The Comelec should explain why this came about despite it testing the machines before the country went to the polls, Pimentel said.
He received reports of 16 of 50 barangays in Dapitan City having broken machines and SD cards, he said.
Among the VCM errors that Kontra Daya recorded were machines shutting down, stopping or refusing to start, ballots getting stuck and discrepancies in the generated receipts.
Not cause for concern
The Parish Pastoral Council for Responsible Voting (PPCRV) said the number of VCMs that malfunctioned was minimal and was not a cause for concern.
Maribel Buenaobra, PPCRV executive director, told reporters that “less than a percent” of the total numbers of VCMs had malfunctioned.
As of 2 p.m. on Monday, the Comelec said some 400 to 600 of the 85,000 VCMs it deployed nationwide needed to be replaced.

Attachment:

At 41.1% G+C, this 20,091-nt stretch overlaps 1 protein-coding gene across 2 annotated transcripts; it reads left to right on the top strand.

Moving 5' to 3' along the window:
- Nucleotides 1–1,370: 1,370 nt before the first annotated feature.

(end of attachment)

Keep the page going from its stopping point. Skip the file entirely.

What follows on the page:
“In the overall scheme of things, that is a small number … But compared to 2016 [elections when there were only 188 VCMs with problems out of a total of 92,000], the figure is jarring,” said Comelec spokesperson James Jimenez.
At five poll precincts in Pidigan Central School in Pidigan, Abra province, voters waited in long queues due to malfunctioning VCMs.
At Ilagan City in Isabela province, hundreds of VCMs bogged down.
At City of San Fernando in Pampanga province, a VCM needed beating at a poll center while a counting machine in another precinct had to be kicked or slapped to avoid accomplished ballots from getting jammed.
At least 29 VCMs in Central Luzon malfunctioned, according to Elmo Duque, Comelec assistant regional director.
In Albay province, 50 VCMs as of 4 p.m. had malfunctioned, causing confusion and doubt about the integrity of the elections.